Partial collapse of a bridge onto open railway lines at Barrow upon Soar, Leicestershire, 1 August 2016.
At around 23:50 hrs on 1 August 2016, a bridge carrying Grove Lane in Barrow upon Soar, Leicestershire, over the Midland Main Line, partially collapsed and a large volume of masonry fell onto the railway lines below. At the time of the collapse, core sampling work was being undertaken to investigate localised subsidence in the footpath on the south side of the bridge. The bridge was closed to the public when the collapse occurred, but the railway lines below were open to traffic.
When the coring had reached about 1.4 metres below ground, water appeared at the surface and shortly afterwards, the adjacent wall fell away from the side of the bridge, taking with it part of the footpath, a length of cast iron water main and the core sampling rig. Five workers were able to get clear as the collapse occurred and no-one was injured. Two of the four railway lines through the bridge were completely obstructed and there was debris on a third. There were no trains on the immediate approach to the bridge at the time of the collapse.
The RAIB investigation found that the incident occurred because the bridge wall, built around 1840, was not designed to resist overturning. It had also been weakened by a full- height vertical crack. The water main, which ran close to the vertical crack, probably had a slow leak which was causing on-going subsidence in the footpath. Prior to 1 August, however, there was no evidence that the wall was at risk of imminent collapse.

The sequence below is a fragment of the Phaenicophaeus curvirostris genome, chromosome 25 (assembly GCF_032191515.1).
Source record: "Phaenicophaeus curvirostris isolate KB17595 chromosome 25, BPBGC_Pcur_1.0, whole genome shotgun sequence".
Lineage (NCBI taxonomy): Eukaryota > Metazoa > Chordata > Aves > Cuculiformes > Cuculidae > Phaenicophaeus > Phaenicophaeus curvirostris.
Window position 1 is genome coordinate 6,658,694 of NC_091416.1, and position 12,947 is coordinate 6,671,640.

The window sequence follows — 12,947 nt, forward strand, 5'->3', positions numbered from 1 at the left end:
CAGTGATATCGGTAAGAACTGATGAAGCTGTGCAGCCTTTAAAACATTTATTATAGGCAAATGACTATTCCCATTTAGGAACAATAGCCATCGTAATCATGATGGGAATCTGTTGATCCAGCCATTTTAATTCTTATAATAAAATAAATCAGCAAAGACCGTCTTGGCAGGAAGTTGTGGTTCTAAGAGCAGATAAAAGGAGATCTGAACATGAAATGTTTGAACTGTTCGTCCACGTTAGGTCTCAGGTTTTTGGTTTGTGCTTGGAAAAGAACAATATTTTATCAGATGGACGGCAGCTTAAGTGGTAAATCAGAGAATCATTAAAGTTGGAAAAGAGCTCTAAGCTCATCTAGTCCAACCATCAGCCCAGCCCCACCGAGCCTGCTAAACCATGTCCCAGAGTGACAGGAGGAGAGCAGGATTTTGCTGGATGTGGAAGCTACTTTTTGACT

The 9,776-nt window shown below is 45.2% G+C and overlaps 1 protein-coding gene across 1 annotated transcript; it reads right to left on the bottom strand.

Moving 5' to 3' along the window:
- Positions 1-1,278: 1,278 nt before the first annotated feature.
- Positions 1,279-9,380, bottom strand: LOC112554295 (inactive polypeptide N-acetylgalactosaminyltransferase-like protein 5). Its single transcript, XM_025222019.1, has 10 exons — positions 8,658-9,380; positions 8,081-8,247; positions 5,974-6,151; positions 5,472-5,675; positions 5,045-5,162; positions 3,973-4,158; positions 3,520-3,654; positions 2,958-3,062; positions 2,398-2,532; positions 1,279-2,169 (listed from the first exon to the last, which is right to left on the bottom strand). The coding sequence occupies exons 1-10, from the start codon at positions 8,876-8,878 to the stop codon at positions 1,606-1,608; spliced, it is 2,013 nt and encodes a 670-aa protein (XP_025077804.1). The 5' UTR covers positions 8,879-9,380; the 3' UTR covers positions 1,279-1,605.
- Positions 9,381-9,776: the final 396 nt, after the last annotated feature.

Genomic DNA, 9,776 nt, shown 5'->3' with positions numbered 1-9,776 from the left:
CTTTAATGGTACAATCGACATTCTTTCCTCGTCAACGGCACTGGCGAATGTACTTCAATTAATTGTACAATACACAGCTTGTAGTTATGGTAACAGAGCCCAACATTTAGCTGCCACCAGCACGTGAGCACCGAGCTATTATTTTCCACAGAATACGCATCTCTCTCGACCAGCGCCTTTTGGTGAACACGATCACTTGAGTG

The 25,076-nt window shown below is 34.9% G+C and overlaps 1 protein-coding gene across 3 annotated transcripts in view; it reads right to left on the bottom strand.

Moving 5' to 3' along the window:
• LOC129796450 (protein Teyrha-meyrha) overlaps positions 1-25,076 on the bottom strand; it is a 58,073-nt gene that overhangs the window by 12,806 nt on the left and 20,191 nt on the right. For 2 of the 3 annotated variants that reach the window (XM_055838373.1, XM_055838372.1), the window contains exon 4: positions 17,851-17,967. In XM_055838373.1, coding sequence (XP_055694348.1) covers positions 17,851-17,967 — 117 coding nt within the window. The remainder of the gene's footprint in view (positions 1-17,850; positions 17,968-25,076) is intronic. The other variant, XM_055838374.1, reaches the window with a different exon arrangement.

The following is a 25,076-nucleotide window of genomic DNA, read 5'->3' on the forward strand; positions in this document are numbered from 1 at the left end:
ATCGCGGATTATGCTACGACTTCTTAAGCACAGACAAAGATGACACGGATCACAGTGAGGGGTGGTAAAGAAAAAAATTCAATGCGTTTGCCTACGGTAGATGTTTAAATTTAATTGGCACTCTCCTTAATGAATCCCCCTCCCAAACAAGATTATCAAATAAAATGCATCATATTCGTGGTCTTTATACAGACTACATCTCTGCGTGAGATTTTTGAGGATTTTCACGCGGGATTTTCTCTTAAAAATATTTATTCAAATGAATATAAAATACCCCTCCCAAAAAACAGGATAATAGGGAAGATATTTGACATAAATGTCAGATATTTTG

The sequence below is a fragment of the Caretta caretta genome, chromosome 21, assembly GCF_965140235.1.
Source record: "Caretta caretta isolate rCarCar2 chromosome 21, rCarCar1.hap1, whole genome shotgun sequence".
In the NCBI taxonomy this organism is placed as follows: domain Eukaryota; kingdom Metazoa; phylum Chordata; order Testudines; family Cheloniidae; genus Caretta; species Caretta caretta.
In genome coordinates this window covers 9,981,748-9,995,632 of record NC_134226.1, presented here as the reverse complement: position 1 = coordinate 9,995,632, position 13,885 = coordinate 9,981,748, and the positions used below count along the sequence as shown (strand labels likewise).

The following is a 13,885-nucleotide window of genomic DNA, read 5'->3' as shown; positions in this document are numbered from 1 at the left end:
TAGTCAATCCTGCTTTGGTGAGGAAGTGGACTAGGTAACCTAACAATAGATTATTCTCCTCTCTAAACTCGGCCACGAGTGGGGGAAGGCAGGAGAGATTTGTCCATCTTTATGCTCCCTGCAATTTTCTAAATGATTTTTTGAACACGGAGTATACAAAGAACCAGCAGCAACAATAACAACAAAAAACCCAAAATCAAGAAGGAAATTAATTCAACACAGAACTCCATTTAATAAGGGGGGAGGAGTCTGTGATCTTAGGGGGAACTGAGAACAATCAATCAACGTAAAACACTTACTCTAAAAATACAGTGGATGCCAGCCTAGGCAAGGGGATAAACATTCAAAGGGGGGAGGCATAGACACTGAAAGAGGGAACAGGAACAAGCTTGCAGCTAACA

The coring work on the night of the incident disturbed the pressurised water main and it ruptured. The consequent release of water behind the wall quickly overloaded it and caused the wall to overturn about its base.
Underlying the incident was the lack of understanding of the risk posed to the structure and to the open railway from coring in proximity to the water main.
The RAIB has made two recommendations to Network Rail. The first relates to the competence of its staff and contractors, and the availability of information to enable them to manage the potential risk to its structures from breaches of water utilities. The second relates to the provision of appropriate engineering input to risk assessments for intrusive investigations and masonry repairs on bridges carrying water services. A further recommendation is made to Network Rail’s contractor, Construction Marine Limited, about the improvement of processes relating to street works and the location of water services.
The report has identified a learning point to reinforce the requirement for bridge examiners to report evidence of underground services and any changes since the previous inspection to enable a possible connection to be drawn between a water main and observations of defects on the bridge.